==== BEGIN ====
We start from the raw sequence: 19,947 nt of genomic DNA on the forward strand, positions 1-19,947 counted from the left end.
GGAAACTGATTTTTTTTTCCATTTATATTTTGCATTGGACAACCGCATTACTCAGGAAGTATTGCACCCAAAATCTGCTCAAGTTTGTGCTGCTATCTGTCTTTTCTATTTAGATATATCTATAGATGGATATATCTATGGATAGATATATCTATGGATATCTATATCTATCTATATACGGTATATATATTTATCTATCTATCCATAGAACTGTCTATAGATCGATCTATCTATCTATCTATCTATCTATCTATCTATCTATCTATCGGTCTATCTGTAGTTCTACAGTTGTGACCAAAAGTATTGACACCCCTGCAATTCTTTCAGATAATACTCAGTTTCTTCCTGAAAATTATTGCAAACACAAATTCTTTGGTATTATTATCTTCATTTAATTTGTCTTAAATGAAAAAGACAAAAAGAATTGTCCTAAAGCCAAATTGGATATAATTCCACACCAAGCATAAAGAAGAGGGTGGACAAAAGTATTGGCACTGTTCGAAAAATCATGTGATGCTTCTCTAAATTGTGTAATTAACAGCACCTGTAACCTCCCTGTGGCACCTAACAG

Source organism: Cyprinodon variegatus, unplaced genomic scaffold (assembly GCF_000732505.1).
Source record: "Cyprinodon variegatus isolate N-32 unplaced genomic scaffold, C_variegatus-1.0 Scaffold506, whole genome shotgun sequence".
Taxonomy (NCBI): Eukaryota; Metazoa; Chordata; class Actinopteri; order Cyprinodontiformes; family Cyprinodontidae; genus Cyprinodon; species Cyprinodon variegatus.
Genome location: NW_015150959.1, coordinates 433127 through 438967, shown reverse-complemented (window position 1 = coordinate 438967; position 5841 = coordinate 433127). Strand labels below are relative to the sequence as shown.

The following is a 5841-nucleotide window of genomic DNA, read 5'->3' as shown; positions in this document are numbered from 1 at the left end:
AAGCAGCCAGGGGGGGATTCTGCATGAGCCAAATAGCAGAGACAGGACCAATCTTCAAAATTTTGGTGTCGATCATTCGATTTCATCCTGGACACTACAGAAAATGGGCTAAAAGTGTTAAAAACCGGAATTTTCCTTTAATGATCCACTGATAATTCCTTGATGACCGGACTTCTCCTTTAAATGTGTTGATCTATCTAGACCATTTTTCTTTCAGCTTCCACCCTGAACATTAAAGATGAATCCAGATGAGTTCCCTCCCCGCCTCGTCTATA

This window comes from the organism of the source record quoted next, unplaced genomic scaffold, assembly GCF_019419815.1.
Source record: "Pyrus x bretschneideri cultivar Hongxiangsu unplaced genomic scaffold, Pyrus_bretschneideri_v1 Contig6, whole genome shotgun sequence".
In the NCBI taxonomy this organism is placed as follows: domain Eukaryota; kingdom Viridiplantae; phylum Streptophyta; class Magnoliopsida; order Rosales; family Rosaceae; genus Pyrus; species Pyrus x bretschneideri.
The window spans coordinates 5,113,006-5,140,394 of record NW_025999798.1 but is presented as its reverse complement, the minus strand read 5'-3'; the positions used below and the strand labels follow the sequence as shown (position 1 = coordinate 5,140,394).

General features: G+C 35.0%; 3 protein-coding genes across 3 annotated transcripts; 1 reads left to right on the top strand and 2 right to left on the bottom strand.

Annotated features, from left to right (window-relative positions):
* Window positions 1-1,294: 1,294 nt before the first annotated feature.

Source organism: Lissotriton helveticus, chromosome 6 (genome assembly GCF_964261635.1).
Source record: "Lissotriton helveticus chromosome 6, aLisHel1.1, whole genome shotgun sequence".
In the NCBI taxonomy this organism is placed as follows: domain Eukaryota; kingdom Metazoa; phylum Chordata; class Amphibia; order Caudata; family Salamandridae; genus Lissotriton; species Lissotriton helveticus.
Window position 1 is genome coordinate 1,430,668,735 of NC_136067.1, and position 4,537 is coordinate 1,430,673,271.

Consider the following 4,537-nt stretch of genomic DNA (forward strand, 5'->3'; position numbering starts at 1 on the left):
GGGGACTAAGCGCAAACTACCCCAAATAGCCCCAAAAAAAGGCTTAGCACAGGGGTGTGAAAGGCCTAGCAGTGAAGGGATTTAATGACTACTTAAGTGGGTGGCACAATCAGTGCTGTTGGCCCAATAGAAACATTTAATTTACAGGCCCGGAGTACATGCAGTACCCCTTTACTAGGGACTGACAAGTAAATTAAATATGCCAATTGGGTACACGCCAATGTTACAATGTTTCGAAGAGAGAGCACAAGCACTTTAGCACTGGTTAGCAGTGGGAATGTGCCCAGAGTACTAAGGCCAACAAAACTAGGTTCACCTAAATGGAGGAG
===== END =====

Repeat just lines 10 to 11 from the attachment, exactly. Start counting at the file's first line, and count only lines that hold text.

Source record: "Pyrus x bretschneideri cultivar Hongxiangsu unplaced genomic scaffold, Pyrus_bretschneideri_v1 Contig6, whole genome shotgun sequence".
In the NCBI taxonomy this organism is placed as follows: domain Eukaryota; kingdom Viridiplantae; phylum Streptophyta; class Magnoliopsida; order Rosales; family Rosaceae; genus Pyrus; species Pyrus x bretschneideri.